Only a handful of games will have support for DLSS by the end of the year, let alone when the full RTX range of cards becomes available (as of this week for the RTX 2080, next week for the RTX 2080 Ti). It does include titles like Hellblade: Senua's Sacrifice, PUBG, Islands of Nyne, We Happy Few and Hitman 2 and Final Fantasy XV.
But for the most part, games will need to patch DLSS support over the coming year. And some major titles using RTX tech aren't supporting DLSS initially: Battlefield 5 will ship with raytracing support, but not DLSS, and Metro Exodus is in the same boat.
What developers can do with real-time ray-tracing is pretty cool. Question is. what games can you play in the near future that will actually take advantage of it?
However, that's also where a neat little opportunity opens up.
For any of the NGX based features to work, games will have to implement part of Nvidia's NGX API. Apart from users having to own RTX cards — because the neural network runs off the tensor core hardware that's only available on those cards — developers will have to work with Nvidia to patch in support on a driver level.
So — much like what happened with Nvidia's Ansel, although hopefully with a much greater adoption rate — what you'll end up seeing is new AA techniques pop up in games as they become patched in.
Most users will get this through GeForce Experience (GFE), although the middleware isn't necessary for the NGX to function. How often the patches will be rolled out externally to GFE is another matter. Nvidia have spent the last couple of years incentivising sign-ups for GFE, and more frequent driver updates are a logical way of doing that.
Precisely how much work it'll take to implement NGX in existing games wasn't explained, although Nvidia is working with engine makers (Unity, Epic and so on) to incorporate the NGX API at an engine level.
Of course, there's a catch.
Nvidia explained in a follow up Q&A that games that don't take advantage of raytracing won't use the RT cores on the RTX GPUs. The RTX 20 series cards are still an upgrade on the 10 series hardware, but it's a chicken and egg scenario: without the hardware, studios have no incentive to develop for future-facing techniques like raytracing. And without the games that support the fancy new features, why fork out the premium to be an early adopter?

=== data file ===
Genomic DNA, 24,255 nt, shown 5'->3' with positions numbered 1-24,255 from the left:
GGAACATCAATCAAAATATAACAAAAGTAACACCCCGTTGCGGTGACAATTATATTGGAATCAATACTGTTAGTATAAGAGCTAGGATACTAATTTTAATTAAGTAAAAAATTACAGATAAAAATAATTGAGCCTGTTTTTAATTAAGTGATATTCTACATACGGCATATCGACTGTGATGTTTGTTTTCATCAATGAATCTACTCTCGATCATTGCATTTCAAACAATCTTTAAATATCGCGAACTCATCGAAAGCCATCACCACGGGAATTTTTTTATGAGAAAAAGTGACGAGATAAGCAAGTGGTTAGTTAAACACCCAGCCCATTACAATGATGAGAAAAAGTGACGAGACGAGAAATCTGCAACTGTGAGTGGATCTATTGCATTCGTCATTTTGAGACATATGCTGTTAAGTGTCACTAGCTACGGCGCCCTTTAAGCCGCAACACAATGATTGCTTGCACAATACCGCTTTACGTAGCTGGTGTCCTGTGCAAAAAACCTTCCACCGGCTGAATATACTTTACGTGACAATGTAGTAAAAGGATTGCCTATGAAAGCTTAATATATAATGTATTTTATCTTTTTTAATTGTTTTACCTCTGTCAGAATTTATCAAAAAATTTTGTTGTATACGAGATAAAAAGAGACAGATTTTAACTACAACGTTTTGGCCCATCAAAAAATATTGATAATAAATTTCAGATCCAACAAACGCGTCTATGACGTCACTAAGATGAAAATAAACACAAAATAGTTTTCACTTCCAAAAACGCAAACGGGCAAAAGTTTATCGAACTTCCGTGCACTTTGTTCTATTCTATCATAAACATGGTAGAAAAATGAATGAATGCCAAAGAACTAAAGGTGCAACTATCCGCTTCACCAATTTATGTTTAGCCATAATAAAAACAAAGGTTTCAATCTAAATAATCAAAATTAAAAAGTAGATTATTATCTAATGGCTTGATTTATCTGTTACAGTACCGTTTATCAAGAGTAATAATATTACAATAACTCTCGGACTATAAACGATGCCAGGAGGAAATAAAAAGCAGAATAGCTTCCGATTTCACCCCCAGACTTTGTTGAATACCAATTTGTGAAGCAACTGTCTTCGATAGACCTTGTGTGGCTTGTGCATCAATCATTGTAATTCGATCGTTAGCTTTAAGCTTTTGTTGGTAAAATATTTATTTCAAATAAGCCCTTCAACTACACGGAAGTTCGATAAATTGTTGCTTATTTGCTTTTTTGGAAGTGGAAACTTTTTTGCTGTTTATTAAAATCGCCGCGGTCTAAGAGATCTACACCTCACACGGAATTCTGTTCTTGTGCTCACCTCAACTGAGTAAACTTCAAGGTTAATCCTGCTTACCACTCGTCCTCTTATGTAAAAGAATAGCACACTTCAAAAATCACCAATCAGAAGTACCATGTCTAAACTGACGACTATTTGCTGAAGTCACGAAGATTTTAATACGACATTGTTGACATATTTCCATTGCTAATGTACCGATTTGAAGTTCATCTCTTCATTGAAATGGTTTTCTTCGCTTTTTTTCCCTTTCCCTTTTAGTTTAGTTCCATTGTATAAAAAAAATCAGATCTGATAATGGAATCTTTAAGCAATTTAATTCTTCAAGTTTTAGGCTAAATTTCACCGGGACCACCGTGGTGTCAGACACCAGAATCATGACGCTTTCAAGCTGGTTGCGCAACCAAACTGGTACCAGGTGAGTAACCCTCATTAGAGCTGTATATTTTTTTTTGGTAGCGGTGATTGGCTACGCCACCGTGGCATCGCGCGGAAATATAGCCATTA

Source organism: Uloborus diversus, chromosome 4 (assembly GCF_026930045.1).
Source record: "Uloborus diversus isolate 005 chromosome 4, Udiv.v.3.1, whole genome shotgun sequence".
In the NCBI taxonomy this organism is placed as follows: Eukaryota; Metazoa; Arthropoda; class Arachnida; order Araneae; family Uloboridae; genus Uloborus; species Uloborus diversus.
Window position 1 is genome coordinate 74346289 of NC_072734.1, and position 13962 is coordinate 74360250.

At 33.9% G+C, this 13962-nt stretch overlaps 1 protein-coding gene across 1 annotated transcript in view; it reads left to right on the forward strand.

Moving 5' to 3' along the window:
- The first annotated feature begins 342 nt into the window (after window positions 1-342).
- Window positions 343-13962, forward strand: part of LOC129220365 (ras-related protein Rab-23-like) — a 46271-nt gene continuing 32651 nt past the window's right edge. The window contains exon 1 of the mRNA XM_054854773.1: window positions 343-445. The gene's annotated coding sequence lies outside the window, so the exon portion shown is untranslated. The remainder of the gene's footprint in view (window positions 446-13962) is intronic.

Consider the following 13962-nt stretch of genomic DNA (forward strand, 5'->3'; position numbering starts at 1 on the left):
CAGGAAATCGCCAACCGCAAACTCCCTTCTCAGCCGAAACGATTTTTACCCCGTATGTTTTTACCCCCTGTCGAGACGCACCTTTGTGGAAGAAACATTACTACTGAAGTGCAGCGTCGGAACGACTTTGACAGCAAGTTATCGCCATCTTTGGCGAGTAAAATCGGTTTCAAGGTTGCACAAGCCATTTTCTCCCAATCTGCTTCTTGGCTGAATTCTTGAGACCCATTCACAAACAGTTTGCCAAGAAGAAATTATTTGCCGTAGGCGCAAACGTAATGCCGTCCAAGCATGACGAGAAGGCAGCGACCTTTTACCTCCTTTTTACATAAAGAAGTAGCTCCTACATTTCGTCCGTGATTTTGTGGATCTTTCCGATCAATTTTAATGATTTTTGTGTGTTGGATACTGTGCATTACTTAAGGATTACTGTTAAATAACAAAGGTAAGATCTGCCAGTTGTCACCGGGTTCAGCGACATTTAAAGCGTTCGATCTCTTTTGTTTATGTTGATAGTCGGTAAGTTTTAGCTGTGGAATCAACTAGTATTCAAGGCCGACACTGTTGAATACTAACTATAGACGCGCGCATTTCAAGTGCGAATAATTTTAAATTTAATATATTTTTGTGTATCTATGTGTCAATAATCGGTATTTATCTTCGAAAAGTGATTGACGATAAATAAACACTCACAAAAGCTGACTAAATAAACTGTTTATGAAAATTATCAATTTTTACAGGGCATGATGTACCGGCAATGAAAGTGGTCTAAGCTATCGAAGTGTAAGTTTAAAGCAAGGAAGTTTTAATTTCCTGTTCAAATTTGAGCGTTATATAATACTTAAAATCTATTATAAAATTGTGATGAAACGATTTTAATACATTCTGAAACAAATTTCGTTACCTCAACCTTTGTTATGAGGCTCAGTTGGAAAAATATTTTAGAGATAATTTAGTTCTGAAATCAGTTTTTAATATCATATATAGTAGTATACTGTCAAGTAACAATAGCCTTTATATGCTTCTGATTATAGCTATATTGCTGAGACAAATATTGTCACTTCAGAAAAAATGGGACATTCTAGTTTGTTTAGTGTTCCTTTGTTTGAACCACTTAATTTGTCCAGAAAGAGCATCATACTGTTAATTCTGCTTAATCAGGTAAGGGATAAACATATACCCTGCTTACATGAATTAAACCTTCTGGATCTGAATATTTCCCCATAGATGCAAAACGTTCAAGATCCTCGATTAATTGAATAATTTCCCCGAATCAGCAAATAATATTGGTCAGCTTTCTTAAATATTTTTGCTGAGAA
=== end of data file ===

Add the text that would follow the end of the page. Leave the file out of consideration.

Someone has to bite the bullet to move the industry forward, though. And it's worth remembering that paying $1200 for an RTX 2080 seems absurd — if you paid $1200 for a Founder's Edition GTX 1080 at launch, or a GTX 1080 Ti after they launched, or if you've upgraded your GPU in the last few years. That price looks a lot different for someone who's been keeping an R9 390x going, or a creaking SLI rig from the Maxwell era.
The benefit for someone upgrading from that far back is liable to be substantial enough with or without raytracing and all the other benefits. It's those gamers, as well as the people with more money than sense, who are liable to be first adopters.
And that crowd is going to be introduced to something neat: driver updates that, eventually, will make their games look better. There's still plenty of ifs and buts about this, of course: while Nvidia has seeded a range of developers with RTX hardware to get started, most of the games that take advantage of the new toys won't land until next year.
And then you've got the wealth of games already out, ones that RTX 2080 Ti and RTX 2080 owners will inevitably want to replay at 4K with the highest settings — when will those games take advantage of raytracing, AI-powered anti-aliasing, neural network enhanced upscaling?
But whether it's curiosity, an eye for business or a natural development decision, some developers will jump on board. And the gamers who go on that path will get an intriguing experience over the next year. I suspect the second generation of adopters will be the ones who truly get the generational leap that's being envisioned with Nvidia's new architecture, but as before, new techniques and tools don't move forward by themselves.
Nvidia aren't alone, though. And despite the incremental and monumental changes planned and proposed, the most interesting question for all will probably be this: what will AMD do?